Tonight’s Fun Topic: So, Who’s Ready for Direct Negotiations With Iran?
Hey, remember when President Obama agreed to meet with Mahmoud Ahmadinejad without preconditions?
Liberals swooned, and his campaign had to emphasize that he didn’t mean what everyone saw him say.
I like to point out the expiration dates of Obama’s statements, but maybe he got this one in just before the deadline:
WASHINGTON — The question of whether the United States should seek to engage Iran in one-on-one talks on its nuclear program joined the likely topics for Monday’s final presidential debate as supporters of President Obama and Mitt Romney jousted on Sunday over the issue.
The prospect of such talks was raised in an article published over the weekend by The New York Times that said Iran and the United States had agreed in principle to direct talks after the presidential election.
On Saturday, the White House denied that a final agreement on direct talks had been reached, while saying that it remained open to such contacts. On Sunday, the Iranian Foreign Ministry dismissed the report.
But if the report proved to be true, said a supporter of Mr. Romney, the Republican candidate, Iran’s motives should be seriously questioned.
“I hope we don’t take the bait,” Senator Lindsey Graham, Republican of South Carolina, said on “Fox News Sunday.” “I think this is a ploy by the Iranians” to buy time for their nuclear program and divide the international coalition, he said.
A supporter of Mr. Obama, Senator Richard J. Durbin, Democrat of Illinois, said on the same program that the tough international sanctions the president helped marshal against Iran might be bearing fruit exactly as hoped, forcing Iran to blink.
“This month of October, the currency in Iran has declined 40 percent in value,” Mr. Durbin, a member of the Foreign Relations Committee, said. “There is unrest in the streets of Tehran, and the leaders in Iran are feeling it. That’s exactly what we wanted the sanctions program to do.”
The Times, citing unnamed senior Obama administration officials, reported over the weekend that after secret exchanges, American and Iranian officials had agreed in principle to hold one-on-one negotiations between the nations, which have not had official diplomatic relations since the 1979 Islamic Revolution in Iran.
Ah, “secret exchanges” with Iran. So we’ve already been negotiating with them; the Obama administration just didn’t want to share that fact with the American people.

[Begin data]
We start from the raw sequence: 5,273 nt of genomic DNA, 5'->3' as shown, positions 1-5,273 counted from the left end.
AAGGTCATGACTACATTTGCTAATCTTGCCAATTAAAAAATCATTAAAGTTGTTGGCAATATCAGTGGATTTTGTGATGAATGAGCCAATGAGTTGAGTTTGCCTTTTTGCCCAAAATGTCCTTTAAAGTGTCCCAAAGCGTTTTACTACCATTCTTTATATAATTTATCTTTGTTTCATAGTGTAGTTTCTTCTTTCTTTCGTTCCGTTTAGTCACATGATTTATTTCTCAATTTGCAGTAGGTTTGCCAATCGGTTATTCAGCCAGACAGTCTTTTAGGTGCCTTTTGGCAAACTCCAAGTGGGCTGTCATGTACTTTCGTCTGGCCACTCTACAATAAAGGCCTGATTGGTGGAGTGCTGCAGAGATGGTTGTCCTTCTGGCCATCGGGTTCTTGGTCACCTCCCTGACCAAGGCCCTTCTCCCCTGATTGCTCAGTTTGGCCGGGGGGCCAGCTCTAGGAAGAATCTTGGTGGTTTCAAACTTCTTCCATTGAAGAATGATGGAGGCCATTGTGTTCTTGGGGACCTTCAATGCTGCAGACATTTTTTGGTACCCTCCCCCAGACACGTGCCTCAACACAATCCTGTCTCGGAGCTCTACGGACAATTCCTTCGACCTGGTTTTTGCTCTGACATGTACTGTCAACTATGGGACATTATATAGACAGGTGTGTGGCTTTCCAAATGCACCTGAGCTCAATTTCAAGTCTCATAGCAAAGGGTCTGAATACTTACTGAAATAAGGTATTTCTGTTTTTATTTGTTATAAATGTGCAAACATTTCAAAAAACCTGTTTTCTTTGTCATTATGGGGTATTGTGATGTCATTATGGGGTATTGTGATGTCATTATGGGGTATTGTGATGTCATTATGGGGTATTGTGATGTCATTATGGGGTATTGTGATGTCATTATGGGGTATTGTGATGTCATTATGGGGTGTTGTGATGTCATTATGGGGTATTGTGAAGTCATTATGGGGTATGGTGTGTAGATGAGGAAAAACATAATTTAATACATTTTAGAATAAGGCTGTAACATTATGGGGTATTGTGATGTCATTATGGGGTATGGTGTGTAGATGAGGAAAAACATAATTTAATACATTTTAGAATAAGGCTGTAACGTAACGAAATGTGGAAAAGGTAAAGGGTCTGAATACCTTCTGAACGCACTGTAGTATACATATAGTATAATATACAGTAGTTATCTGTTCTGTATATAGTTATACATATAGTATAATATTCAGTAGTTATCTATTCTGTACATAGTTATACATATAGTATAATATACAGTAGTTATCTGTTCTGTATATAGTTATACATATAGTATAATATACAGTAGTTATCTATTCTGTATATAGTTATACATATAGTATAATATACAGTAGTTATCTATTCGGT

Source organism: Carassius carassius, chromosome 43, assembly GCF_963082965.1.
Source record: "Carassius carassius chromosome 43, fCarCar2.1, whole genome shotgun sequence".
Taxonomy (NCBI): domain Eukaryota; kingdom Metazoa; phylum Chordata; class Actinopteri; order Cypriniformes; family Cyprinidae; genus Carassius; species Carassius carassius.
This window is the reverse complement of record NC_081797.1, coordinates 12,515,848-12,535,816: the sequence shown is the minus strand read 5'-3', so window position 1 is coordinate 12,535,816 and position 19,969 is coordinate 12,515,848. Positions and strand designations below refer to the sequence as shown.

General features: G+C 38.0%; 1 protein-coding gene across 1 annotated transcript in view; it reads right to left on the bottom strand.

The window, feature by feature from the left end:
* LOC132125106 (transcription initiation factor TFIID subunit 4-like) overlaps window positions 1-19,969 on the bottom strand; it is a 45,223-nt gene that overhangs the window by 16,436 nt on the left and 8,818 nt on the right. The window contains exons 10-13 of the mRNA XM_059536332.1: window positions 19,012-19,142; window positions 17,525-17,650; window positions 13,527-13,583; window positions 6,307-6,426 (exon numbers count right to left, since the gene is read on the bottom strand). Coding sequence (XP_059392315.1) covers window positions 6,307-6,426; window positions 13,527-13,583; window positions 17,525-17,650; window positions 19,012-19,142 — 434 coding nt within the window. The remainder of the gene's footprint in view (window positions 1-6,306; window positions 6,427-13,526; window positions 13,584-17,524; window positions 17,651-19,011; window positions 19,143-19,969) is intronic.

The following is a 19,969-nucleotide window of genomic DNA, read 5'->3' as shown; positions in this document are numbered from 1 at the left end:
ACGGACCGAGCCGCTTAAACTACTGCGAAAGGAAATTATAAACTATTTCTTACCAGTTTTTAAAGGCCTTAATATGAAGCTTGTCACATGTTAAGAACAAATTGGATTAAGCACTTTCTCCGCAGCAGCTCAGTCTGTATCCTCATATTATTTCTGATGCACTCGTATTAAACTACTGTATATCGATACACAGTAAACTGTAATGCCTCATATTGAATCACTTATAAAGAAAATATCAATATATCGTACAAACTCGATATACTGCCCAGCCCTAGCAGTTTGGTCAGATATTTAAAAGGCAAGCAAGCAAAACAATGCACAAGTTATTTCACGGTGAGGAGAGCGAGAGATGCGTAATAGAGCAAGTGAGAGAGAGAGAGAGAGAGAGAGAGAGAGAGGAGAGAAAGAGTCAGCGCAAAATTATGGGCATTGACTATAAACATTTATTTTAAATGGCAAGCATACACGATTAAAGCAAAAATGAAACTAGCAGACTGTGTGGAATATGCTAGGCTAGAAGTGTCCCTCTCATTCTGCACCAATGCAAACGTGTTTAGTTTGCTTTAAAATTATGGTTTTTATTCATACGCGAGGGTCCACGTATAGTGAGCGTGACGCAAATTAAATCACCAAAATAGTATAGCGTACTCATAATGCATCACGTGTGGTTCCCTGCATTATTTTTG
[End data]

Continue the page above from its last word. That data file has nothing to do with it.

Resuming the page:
Heck of a setup for Mitt Romney for tonight: “Mister President, just what has your administration offered Iran in these secret negotiations?”
Obama’s options here are to answer, “there are no secret negotiations,” to which Romney will ask if the New York Times is just making this all up; to answer the question honestly (stop laughing) or to acknowledge that contacts have been made, but that he refuses to get into the details because the matter is sensitive.
Actually, Obama will probably try to blur the line between the publicly known multi-lateral negotiations and these newly revealed/disputed secret bilateral negotiations, and sprinkle in some of his 2008-era it-takes-a-strong-man-to-be-willing-to-negotiate happy talk.
You’ll recall in that 2008 debate answer, “the notion that somehow not talking to countries is punishment to them — which has been the guiding diplomatic principle of this administration — is ridiculous.” Well, sometimes talking to them isn’t punishment, either, and sometimes it’s just the stalling tactic they want – or worse.
Somehow this reminds me of our bold effort to negotiate with the Taliban. Hey, how did that one turn out?
With the surge of American troops over and the Taliban still a potent threat, American generals and civilian officials acknowledge that they have all but written off what was once one of the cornerstones of their strategy to end the war here: battering the Taliban into a peace deal…
The failure to broker meaningful talks with the Taliban underscores the fragility of the gains claimed during the surge of American troops ordered by President Obama in 2009. The 30,000 extra troops won back territory held by the Taliban, but by nearly all estimates failed to deal a crippling blow.
Critics of the Obama administration say the United States also weakened its own hand by agreeing to the 2014 deadline for its own involvement in combat operations, voluntarily ceding the prize the Taliban has been seeking for over a decade. The Obama administration defends the deadline as crucial to persuading the Afghan government and military to assume full responsibility for the country, and politically necessary for Americans weary of what has already become the country’s longest war.
There was a bipartisan consensus in favor of negotiating with the Taliban, but that consensus didn’t extend to millions of Americans with no foreign-policy experience, who probably could summarize their sensibilities in just a few sentences: “They’re the Taliban, and they’re trying to kill our soldiers. Why do we think we can trust them to keep their word? And if we can’t trust them to keep their word on their end of the agreement, why are we negotiating with them?”